In the category of “weird news of the day,” it turns out that scientists have discovered a way to study the impact of dark chocolate on memory skills. But not the memory skills of humans, many of whom would crawl on all fours to be chosen to eat chocolate for the advancement of science. No, the participants selected for this particular study were actually snails.
Researcher submerged snails for 30 minutes in either regular water, or water containing epicatechin, a flavonoid found in cocoa. Whenever the snails extended their breathing tubes, researchers poked them with a stick. The lead study author, Ken Lukowiak, Ph.D, compared it to tapping a sleepy student on the nose every time he yawned in class—eventually the student would remember not to yawn. Would the snails do the same?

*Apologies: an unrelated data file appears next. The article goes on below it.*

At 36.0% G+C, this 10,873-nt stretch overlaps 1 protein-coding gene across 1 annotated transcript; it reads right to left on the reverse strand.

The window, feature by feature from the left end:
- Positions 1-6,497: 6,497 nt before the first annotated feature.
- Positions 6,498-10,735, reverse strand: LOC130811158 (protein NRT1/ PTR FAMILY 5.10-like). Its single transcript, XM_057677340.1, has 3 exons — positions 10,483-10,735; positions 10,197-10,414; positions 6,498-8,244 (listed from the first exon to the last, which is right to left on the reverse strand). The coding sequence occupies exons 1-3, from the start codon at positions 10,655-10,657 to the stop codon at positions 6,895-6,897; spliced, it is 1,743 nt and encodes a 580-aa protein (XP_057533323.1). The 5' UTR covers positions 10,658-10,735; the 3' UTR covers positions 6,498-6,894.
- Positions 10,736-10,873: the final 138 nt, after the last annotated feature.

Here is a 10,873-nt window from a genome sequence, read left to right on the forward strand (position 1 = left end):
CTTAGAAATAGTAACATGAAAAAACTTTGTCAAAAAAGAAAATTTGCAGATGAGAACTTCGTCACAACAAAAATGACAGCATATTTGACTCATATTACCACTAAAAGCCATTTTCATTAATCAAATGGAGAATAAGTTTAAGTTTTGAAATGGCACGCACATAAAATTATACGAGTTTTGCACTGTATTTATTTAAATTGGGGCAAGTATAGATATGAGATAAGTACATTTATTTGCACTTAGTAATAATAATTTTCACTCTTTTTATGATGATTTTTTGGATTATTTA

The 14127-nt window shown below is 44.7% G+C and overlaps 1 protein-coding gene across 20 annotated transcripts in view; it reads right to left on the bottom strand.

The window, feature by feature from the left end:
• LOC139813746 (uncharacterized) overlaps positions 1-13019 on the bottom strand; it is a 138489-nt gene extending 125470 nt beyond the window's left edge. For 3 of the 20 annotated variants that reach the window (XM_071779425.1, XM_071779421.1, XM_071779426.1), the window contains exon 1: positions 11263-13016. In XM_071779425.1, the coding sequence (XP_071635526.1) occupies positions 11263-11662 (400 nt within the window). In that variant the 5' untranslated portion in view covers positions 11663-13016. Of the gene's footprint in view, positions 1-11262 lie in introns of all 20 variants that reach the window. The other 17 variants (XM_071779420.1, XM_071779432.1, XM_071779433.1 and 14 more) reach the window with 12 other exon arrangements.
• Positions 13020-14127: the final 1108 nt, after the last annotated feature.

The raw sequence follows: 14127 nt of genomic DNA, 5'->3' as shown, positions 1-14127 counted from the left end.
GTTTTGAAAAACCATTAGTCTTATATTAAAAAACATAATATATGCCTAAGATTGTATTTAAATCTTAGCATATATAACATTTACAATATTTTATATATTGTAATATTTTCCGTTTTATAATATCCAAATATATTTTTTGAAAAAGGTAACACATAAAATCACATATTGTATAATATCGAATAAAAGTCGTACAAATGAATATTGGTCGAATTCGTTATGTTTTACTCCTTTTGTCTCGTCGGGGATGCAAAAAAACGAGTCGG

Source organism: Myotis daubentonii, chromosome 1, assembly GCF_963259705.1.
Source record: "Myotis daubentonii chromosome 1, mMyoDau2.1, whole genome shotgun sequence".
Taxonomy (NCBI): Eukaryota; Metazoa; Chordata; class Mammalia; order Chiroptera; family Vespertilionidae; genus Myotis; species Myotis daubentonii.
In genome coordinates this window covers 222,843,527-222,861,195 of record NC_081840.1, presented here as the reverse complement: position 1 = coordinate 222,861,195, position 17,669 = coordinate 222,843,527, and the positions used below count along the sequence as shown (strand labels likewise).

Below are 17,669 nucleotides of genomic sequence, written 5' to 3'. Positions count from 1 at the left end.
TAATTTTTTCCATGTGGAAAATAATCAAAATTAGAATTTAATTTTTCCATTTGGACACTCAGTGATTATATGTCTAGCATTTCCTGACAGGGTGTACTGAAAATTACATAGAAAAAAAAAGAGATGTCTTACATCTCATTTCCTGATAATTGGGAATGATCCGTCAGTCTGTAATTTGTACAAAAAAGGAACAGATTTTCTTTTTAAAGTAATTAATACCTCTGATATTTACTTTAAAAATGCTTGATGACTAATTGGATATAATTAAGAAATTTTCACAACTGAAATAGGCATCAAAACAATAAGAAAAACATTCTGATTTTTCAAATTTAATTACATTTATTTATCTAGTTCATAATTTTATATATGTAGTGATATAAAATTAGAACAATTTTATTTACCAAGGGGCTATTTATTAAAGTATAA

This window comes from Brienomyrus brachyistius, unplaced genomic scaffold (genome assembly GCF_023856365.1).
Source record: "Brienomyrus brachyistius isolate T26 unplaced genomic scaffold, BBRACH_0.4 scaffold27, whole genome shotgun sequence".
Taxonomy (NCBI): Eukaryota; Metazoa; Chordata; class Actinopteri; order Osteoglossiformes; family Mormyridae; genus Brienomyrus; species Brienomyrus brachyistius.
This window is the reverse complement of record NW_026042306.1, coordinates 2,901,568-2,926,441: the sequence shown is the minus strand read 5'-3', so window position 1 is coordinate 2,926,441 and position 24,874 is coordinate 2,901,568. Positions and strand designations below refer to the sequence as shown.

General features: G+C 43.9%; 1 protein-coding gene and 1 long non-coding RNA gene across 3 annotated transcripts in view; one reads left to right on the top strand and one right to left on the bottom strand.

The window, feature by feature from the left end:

Snails in “regular” water remembered the lesson for about three hours. Snails in the “chocolate” water remembered the lesson for 24 to 48 hours. According to Lukowiak, that’s huge. “To go from three hours to 24, you have to have altered gene activity in the neurons that make the memory.”
Luckily for us chocolate-loving humans, there are more pleasant ways to get our flavonoids. We say skip the chocolate bath and go straight for the Hershey’s.